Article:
Administration officials say they still oppose any taxpayer bailout for either people who borrowed more than they could afford or banks that made foolish loans during the height of the speculative bubble in housing.

But with the current efforts to arrest the housing collapse so far bearing little fruit, Washington is being forced to explore new ideas, among them the idea of a federal mortgage guarantee for troubled borrowers.

And policy makers are listening to proposals from industry and community groups to use government funds to purchase and refinance billions of dollars in mortgages now in danger of default.

Many owners are only gradually becoming aware that their homes would sell for less than the debt against them — a phenomenon, said Richard T. Curtin, director of the Reuters/University of Michigan Surveys of Consumers, that is “beginning to weigh on people, making them uncertain and nervous about the future.”

That nervousness is evident across the country, particularly in places like Memphis, a city of nearly 1.3 million people where falling home prices and negative equity are new experiences.

The housing slumps of the mid-1970s and late 1980s were confined to the coasts. The current bust, while leaving some cities relatively unscathed, has cut a far wider path and it comes just when home debt is at its highest level since World War II.

For Stuart B. Breakstone, the problem hit home when he was forced to come to the closing on the sale of his eight-year-old custom-built house with a check for $65,000. The money, out of his own pocket, was to pay the difference between what he still owed on the mortgage for his home and the lower selling price.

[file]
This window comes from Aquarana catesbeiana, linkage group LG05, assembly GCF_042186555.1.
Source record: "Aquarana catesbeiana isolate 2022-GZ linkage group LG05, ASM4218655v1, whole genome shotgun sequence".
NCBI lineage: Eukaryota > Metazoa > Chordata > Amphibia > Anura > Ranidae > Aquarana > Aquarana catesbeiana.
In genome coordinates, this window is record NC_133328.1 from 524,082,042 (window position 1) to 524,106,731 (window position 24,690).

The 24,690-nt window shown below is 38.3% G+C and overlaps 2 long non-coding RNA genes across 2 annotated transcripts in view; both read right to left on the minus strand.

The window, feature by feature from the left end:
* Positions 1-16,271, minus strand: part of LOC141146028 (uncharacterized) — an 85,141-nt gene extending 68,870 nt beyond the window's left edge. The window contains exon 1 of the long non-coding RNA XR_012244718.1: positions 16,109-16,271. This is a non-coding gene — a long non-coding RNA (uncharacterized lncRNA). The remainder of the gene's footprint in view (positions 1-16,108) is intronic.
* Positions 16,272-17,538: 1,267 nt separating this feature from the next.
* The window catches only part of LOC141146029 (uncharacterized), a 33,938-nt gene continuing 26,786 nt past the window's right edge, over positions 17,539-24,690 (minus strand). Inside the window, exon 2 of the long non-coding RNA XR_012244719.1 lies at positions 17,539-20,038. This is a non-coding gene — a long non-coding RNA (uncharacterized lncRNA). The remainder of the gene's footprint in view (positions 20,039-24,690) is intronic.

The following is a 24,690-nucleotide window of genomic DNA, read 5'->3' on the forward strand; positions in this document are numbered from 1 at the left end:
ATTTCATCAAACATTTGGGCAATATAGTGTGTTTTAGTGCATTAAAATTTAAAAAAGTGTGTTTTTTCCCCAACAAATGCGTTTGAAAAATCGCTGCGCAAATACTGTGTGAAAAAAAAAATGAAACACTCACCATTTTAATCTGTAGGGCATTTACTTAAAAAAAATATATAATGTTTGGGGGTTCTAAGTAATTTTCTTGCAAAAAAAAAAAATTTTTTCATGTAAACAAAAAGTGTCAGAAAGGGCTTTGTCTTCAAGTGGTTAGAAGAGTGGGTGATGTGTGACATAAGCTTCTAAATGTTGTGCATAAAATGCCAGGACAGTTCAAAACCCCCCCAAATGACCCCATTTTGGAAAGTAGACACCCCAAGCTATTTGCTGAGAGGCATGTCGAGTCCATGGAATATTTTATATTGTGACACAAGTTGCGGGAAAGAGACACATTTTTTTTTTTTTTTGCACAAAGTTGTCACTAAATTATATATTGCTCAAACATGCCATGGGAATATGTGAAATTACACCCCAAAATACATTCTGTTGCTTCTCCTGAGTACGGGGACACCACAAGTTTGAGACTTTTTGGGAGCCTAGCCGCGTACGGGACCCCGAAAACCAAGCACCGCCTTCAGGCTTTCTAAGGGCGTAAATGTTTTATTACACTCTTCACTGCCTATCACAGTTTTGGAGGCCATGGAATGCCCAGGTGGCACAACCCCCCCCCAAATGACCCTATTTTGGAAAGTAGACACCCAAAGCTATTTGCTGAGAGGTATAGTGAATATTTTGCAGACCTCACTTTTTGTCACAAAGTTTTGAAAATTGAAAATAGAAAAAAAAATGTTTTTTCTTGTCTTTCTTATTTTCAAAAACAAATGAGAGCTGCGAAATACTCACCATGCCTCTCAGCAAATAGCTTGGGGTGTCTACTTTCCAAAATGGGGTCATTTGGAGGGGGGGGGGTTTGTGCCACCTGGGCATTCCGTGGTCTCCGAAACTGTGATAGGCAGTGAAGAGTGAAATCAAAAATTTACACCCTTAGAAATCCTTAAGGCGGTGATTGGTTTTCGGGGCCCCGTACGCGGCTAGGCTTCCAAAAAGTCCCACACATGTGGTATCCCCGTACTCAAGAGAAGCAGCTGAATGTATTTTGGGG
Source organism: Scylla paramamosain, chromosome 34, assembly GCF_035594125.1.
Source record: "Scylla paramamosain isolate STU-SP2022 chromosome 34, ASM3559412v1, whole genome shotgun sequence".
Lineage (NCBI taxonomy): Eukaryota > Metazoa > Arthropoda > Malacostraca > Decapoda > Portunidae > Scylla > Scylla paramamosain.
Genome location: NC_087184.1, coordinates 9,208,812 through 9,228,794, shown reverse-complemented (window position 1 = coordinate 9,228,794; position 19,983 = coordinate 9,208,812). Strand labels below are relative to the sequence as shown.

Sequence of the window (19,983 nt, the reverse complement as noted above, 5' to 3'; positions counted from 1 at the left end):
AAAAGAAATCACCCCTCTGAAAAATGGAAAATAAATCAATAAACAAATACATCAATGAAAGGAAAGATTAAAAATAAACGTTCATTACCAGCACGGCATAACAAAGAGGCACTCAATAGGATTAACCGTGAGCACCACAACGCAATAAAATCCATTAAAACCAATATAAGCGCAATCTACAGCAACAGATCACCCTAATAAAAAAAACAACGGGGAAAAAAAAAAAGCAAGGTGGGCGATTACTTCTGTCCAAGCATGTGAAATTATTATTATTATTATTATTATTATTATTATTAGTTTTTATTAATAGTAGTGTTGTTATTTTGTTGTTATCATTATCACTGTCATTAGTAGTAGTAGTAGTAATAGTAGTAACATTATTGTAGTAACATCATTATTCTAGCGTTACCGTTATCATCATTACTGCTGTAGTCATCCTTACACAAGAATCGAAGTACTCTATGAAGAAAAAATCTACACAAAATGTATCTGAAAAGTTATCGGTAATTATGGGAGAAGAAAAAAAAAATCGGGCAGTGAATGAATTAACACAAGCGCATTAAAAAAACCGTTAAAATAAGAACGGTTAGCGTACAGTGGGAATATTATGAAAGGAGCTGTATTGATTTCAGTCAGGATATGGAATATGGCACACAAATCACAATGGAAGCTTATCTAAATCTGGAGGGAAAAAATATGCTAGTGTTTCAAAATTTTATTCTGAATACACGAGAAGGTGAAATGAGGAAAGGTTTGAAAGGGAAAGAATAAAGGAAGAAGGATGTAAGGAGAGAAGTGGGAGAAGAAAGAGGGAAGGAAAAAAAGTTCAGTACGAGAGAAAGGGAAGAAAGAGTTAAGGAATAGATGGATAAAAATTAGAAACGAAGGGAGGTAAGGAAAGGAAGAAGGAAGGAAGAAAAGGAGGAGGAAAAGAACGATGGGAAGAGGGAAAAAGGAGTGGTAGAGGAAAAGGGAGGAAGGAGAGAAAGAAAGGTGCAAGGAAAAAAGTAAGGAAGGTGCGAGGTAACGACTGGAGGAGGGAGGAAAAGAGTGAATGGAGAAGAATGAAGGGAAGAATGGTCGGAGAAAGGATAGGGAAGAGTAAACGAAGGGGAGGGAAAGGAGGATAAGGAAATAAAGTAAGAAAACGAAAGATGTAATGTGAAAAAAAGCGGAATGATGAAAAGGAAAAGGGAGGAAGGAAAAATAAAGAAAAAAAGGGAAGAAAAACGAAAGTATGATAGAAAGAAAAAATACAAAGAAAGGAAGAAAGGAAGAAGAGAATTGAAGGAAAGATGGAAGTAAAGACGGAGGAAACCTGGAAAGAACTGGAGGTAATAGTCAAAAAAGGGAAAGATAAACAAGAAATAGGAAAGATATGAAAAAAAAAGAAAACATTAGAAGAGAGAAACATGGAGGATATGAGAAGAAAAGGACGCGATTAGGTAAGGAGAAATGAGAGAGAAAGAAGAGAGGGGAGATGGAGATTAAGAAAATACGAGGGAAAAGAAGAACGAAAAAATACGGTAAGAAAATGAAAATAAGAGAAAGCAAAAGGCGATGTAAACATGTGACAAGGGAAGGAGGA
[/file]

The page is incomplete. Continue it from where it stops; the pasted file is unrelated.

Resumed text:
Mr. Breakstone, a 42-year-old lawyer, and his wife, Lori, chief of customs agents at Memphis International Airport — who together earn more than $250,000 a year — managed to extricate themselves by paying off the mortgage. But millions of others are trapped in their homes. They have jobs, make their mortgage payments on time, but cannot raise enough cash to cover the shortfall.

Some eventually default, surrendering to foreclosure. But the vast majority — embedded in their communities, their children in public schools, their reputations at stake — wait nervously in hope that prices will bottom and rise once again, eliminating their negative equity and restoring their freedom to sell or refinance.

“People can’t believe this is happening to them,” said Robert Moulton, president of the Americana Mortgage Group in Manhasset, N.Y.

In Washington, it will be difficult to engineer a bailout similar to the one for savings and loan companies in the early 1990s, because Democrats and Republicans alike cringe at the very word bailout and fear a backlash by people who never became overextended.

But with millions of homeowners already underwater and the prospect that millions more may face the same situation, Democrats and Republicans alike are scrambling for ideas to keep people from simply walking away from their homes and to help those struggling to pay their bills.

Bank of America, which is in the process of acquiring Countrywide Financial and has potentially huge exposure, has circulated a proposal to create a new federal agency that would buy vast quantities of delinquent mortgages at a deep discount and replace them with fixed-rate federally guaranteed loans.

The bank warned that tightening credit conditions were leading to “escalating levels of delinquency and default among borrowers” and “an unprecedented number” of homes that would enter foreclosure.